The Tesla Truck Is Gorgeous

One of the few popular posts I’ve made on Tumblr was from the set of Aliens, James Cameron’s epic tale of motherhood in space. Since time is short and no one has time to read a thousand babbling words of description, it was this picture:

Two lovely ladies

Aliens definitely pitted two devoted mothers against each other. It’s easy to defend Ripley – she’s a badass human, after all – but it’s more difficult to defend the alien queen. Some of that is the way the story was written. We’re expected to see the aliens as the antagonists because they run contrary to the human goal of staying the fuck away from monsters with acid blood and penchant for implanting their parasitic young in our chests through a process that’s not entirely unlike rape.

Turn that around a bit and you’ll see a young mother – the alien queen was probably less than a year old at that point – trying her damnedest to raise a family in a harsh environment and then a bunch of weirdos with guns show up and start shooting up the house she’s built for her kids. Then, in the ultimate dick move, the weirdos nuke the planet.


Now, all joking about motherhood in space aside, you have to admit the alien queen was remarkably good at her job. By our standards, she’s a hideous beast, but she was an efficient hideous beast. Before Prometheus and whatever the name of its sequel was came along, it was possible to see the aliens as the most recent product of their evolution. Critters that took reproduction to whole new levels. Amazingly tough, single-minded, and adept at fulfilling their biologically-programmed goal of making more of themselves. You can’t do that kind of thing and worry about how you look doing it. You just do it and if you’ve got an evolutionary advantage like acid blood or the ability to survive in the vacuum of space, you use it.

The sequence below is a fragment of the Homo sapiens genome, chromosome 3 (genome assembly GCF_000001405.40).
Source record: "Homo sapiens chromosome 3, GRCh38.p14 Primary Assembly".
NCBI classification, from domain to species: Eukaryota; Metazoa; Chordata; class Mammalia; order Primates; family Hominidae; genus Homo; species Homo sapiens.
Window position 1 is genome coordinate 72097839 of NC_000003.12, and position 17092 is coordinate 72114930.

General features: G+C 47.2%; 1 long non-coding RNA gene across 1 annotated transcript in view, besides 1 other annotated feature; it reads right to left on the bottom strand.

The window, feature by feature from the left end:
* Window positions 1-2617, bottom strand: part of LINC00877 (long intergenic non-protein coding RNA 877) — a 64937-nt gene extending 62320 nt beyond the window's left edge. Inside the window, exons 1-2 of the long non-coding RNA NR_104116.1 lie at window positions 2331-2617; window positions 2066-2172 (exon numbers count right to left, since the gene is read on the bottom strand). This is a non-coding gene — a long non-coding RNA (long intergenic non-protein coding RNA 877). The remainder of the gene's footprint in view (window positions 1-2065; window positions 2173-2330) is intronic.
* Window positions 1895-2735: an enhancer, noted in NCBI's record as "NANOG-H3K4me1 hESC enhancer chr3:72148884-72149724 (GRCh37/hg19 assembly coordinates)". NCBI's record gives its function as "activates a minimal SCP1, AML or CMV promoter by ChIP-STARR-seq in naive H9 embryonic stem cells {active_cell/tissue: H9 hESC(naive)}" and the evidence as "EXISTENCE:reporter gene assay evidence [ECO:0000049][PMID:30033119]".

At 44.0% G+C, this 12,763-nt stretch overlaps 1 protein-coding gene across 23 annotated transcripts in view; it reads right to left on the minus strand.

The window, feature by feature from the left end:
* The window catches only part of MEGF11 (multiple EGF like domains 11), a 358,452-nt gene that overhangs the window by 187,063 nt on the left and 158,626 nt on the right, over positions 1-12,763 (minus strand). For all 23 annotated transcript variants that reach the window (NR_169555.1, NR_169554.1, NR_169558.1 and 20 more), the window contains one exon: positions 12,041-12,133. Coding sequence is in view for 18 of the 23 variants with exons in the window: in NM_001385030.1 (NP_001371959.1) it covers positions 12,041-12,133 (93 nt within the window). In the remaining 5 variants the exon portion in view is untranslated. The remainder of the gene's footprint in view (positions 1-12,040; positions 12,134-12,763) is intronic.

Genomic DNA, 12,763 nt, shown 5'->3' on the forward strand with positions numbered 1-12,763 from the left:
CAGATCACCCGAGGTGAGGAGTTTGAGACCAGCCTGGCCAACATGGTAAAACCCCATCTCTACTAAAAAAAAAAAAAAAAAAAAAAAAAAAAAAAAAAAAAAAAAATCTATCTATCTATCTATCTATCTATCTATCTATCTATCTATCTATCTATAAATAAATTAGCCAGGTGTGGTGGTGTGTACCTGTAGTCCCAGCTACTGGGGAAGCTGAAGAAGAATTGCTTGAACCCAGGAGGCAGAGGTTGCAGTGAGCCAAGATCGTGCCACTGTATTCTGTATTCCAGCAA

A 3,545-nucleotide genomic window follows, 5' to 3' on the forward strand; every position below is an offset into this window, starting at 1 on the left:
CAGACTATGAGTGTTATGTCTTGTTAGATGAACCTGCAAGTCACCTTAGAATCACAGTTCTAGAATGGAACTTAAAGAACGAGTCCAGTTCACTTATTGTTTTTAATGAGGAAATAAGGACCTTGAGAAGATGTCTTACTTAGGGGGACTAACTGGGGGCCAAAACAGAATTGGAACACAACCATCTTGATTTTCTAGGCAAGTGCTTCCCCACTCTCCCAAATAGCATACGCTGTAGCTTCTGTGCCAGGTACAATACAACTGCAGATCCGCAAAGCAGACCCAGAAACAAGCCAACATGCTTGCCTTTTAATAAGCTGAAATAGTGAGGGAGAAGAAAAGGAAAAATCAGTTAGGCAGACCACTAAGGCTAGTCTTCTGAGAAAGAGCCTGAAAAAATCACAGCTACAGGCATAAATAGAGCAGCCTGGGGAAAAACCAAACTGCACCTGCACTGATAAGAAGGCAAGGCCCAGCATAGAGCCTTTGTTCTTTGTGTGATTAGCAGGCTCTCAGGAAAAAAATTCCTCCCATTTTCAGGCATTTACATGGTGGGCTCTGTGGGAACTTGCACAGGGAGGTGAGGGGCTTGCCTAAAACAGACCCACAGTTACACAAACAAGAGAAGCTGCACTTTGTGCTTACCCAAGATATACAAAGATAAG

In their own way, the aliens were beautiful. The queen even more so. Not because of any fickle human concepts of beauty, but because they used their bodies to further their goal of reproduction like a bunch of drunken sorority girls with armored skin.

So, that picture was, indeed, two lovely ladies. You just had to get past the queen’s looks to see she was freakin’ beautiful.

Hold tight, here comes the segue.

Whoops. Wrong segway.

Last month Elon Musk and crew dropped the Tesla Cybertruck on an unsuspecting world. It looked like something out of the old Battlestar Gallactica, a brown, pointy thing with weird lines and not a curve to be found. Imagine if an F-117 had sex with a Lancia Stratos and the baby got the Nighthawk’s looks. Immediately, the world jumped on it. Hell, I’ll admit it, I took a few potshots at the thing’s looks, too.

But the more I look at it, the more I see the beauty of the design. It’s a truck. It’s meant to haul things. It doesn’t have to be a classic beauty. After all, who would you rather have carrying your stuff, Audrey Hepburn or Andre the Giant? Audrey may look better doing it, but I can guarantee you Andre could have carried more.

The world of trucks is the world of functionality. It’s the world where other people will judge you based on your truck’s towing capacity and ability to go off-road and save virgins from terrorists. Apparently, the Cybertruck can do all those things, although Tesla hasn’t published the results of the all-important saving virgins from terrorists test. But I’m cautiously optimistic.

Remember, it wasn’t that long ago that pickups were very much the realm of American manufacturers. The first full-sized pickups from Toyota and Nissan were originally shunned, but now they’re commonplace. I promise you, it won’t be that long before the Tesla Cybertruck starts winning people over. The lusty allure of not having to put gas in a vehicle coupled with the promised torque will be all it takes. Soon, you’ll see Cybertrucks with lift kits and Molon Labe stickers and bumper stickers that read “These colors don’t run”.